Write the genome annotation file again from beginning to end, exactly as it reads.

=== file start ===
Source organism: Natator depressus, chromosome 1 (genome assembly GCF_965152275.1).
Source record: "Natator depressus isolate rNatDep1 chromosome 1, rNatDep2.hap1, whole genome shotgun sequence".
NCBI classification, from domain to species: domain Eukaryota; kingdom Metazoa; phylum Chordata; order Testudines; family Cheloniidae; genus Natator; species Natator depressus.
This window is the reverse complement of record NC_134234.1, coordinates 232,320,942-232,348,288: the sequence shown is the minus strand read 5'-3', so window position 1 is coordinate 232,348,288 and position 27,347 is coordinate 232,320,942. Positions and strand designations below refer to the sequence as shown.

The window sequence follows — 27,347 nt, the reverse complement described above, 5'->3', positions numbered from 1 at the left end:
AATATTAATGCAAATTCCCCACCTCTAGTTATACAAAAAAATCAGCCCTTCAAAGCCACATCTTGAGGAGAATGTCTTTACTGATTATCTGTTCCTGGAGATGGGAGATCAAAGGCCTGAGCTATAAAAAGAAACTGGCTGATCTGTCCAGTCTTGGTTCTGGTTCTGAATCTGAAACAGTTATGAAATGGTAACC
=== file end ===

Source organism: Natator depressus, chromosome 1 (genome assembly GCF_965152275.1).
Source record: "Natator depressus isolate rNatDep1 chromosome 1, rNatDep2.hap1, whole genome shotgun sequence".
NCBI classification, from domain to species: domain Eukaryota; kingdom Metazoa; phylum Chordata; order Testudines; family Cheloniidae; genus Natator; species Natator depressus.
This window is the reverse complement of record NC_134234.1, coordinates 232,320,942-232,348,288: the sequence shown is the minus strand read 5'-3', so window position 1 is coordinate 232,348,288 and position 27,347 is coordinate 232,320,942. Positions and strand designations below refer to the sequence as shown.

The window sequence follows — 27,347 nt, the reverse complement described above, 5'->3', positions numbered from 1 at the left end:
AATATTAATGCAAATTCCCCACCTCTAGTTATACAAAAAAATCAGCCCTTCAAAGCCACATCTTGAGGAGAATGTCTTTACTGATTATCTGTTCCTGGAGATGGGAGATCAAAGGCCTGAGCTATAAAAAGAAACTGGCTGATCTGTCCAGTCTTGGTTCTGGTTCTGAATCTGAAACAGTTATGAAATGGTAACC